RESEARCH SUPPORT, U.S. GOV'T, NON-P.H.S.
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Injury tolerance of the wrist and distal forearm to impact loading onto outstretched hands.

BACKGROUND: The wrist/forearm complex is one of the most commonly fractured body regions, yet the impact tolerance of the wrist is poorly understood. This study sought to quantify the injury tolerance of the adult male forearm-wrist complex under loading simulating axial impact to an outstretched hand.

METHODS: Fifteen isolated cadaveric forearm/wrist specimens were tested. Loading was applied via an instrumented drop tower device designed to impact the palmar surface of the hand with the wrist extended to approximately 90 degrees. Impact severity was modulated by adjusting the boundary condition of the elbow. Elbow reaction force and deformation of the specimen (deflection of the palmar surface of the hand toward the elbow) were measured. Bone-implanted strain gauges were used to detect the time of fracture. Injury risk functions were developed using parametric survival analysis with a cumulative Weibull distribution.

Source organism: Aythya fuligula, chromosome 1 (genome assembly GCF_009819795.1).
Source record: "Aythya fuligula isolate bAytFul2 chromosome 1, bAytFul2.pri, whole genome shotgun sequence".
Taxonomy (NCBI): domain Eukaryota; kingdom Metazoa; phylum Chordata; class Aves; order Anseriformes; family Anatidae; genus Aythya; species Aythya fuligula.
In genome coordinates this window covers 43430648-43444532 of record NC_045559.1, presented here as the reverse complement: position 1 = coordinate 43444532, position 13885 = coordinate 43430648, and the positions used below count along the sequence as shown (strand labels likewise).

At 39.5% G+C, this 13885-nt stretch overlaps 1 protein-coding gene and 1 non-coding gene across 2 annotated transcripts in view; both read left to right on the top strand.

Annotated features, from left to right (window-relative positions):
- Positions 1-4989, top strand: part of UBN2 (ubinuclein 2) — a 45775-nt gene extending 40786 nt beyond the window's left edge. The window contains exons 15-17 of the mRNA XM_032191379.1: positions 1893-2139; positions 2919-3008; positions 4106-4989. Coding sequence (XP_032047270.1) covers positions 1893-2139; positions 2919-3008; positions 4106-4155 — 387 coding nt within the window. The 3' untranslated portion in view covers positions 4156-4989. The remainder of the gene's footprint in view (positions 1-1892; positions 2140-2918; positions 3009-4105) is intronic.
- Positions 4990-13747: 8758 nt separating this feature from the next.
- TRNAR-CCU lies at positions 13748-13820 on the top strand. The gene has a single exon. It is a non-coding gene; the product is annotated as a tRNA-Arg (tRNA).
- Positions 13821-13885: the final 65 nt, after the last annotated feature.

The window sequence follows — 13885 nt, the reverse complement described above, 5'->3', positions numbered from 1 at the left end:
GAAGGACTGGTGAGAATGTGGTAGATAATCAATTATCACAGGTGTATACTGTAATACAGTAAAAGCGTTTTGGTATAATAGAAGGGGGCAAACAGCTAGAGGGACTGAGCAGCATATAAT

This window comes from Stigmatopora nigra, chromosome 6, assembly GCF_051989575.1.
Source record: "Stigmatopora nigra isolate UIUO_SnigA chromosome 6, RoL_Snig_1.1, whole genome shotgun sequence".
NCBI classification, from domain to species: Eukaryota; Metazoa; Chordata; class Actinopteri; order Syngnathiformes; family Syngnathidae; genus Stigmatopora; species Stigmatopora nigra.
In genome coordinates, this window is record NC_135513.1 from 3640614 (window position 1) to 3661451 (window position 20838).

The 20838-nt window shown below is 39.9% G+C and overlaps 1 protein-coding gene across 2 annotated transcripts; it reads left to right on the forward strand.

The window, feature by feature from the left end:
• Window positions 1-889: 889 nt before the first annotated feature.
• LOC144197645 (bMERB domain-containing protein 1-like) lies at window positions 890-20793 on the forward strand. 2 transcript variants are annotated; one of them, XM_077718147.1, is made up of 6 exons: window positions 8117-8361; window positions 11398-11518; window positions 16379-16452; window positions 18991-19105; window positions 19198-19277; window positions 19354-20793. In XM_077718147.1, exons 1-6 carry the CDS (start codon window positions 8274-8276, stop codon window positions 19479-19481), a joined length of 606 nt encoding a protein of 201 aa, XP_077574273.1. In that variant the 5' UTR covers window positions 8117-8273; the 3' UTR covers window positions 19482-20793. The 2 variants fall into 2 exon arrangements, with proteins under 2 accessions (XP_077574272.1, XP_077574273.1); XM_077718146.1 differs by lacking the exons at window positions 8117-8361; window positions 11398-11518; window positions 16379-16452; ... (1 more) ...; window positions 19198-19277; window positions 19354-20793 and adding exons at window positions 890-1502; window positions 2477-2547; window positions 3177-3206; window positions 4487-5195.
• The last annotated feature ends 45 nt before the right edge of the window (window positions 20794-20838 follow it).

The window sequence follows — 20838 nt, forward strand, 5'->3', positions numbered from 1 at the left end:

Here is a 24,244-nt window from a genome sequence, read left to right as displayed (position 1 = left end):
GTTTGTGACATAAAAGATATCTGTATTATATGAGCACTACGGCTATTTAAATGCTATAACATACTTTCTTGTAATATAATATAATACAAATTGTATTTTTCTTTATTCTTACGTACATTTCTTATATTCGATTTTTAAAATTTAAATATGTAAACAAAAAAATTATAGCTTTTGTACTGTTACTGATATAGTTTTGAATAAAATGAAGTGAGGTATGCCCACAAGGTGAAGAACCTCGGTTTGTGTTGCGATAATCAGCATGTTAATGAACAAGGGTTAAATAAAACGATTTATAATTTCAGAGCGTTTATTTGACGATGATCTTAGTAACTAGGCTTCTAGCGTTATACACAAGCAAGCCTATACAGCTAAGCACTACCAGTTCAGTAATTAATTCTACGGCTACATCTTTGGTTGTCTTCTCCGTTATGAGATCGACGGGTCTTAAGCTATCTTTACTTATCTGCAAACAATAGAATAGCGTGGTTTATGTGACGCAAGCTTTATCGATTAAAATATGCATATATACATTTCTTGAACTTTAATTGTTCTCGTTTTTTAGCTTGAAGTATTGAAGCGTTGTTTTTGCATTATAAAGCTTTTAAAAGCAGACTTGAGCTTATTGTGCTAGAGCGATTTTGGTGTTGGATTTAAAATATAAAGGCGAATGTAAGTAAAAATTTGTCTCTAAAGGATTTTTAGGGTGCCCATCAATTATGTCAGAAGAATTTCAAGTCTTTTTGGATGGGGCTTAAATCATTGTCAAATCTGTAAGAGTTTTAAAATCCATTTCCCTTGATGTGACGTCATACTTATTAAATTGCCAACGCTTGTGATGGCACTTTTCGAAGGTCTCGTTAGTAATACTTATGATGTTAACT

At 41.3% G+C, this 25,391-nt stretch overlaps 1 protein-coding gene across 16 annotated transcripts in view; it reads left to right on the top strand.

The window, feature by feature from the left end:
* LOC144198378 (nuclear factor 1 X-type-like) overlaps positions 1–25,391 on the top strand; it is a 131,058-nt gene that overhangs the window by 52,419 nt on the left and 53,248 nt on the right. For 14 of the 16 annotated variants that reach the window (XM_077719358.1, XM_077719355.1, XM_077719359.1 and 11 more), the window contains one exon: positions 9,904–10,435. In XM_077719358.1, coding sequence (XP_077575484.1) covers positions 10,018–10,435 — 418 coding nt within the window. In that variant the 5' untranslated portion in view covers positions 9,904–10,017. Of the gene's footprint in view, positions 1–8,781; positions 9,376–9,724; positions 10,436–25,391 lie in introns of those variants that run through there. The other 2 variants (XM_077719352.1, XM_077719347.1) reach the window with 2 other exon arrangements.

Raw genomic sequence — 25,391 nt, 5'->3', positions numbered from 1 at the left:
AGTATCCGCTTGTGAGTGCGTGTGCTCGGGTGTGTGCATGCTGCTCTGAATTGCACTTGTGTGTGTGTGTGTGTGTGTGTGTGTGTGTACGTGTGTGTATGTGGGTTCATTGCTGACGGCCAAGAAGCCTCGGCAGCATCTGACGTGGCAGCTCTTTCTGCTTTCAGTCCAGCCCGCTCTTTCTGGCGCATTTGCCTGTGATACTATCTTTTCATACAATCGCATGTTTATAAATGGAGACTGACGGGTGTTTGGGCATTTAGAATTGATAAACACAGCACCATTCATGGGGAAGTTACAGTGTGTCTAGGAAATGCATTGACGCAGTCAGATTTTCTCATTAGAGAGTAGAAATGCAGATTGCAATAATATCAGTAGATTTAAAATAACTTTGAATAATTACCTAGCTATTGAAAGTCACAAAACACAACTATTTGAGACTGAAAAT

RESULTS: Of 14 specimens, 10 exhibited a fracture to the wrist or forearm after test (one specimen was excluded from the analysis). Injury severities varied from nondisplaced fractures of the radius to severely displaced fractures and/or fracture-dislocations of the carpal bones. Of the potential predictors studied, the specimen deflection expressed as a percentage of the initial specimen length produced the injury risk model of best fit (50% risk of fracture at 1.69% deflection; 95% confidence interval, 1.38-2.07% deflection). The value of the elbow reaction force corresponding to a 50% risk of injury was 4.34 kN (3.80-4.97 kN).

CONCLUSION: These results provide information for the prediction of wrist and forearm injury in biomechanical models simulating impacts in the field and provide tolerance information for the development of injury mitigation countermeasures.

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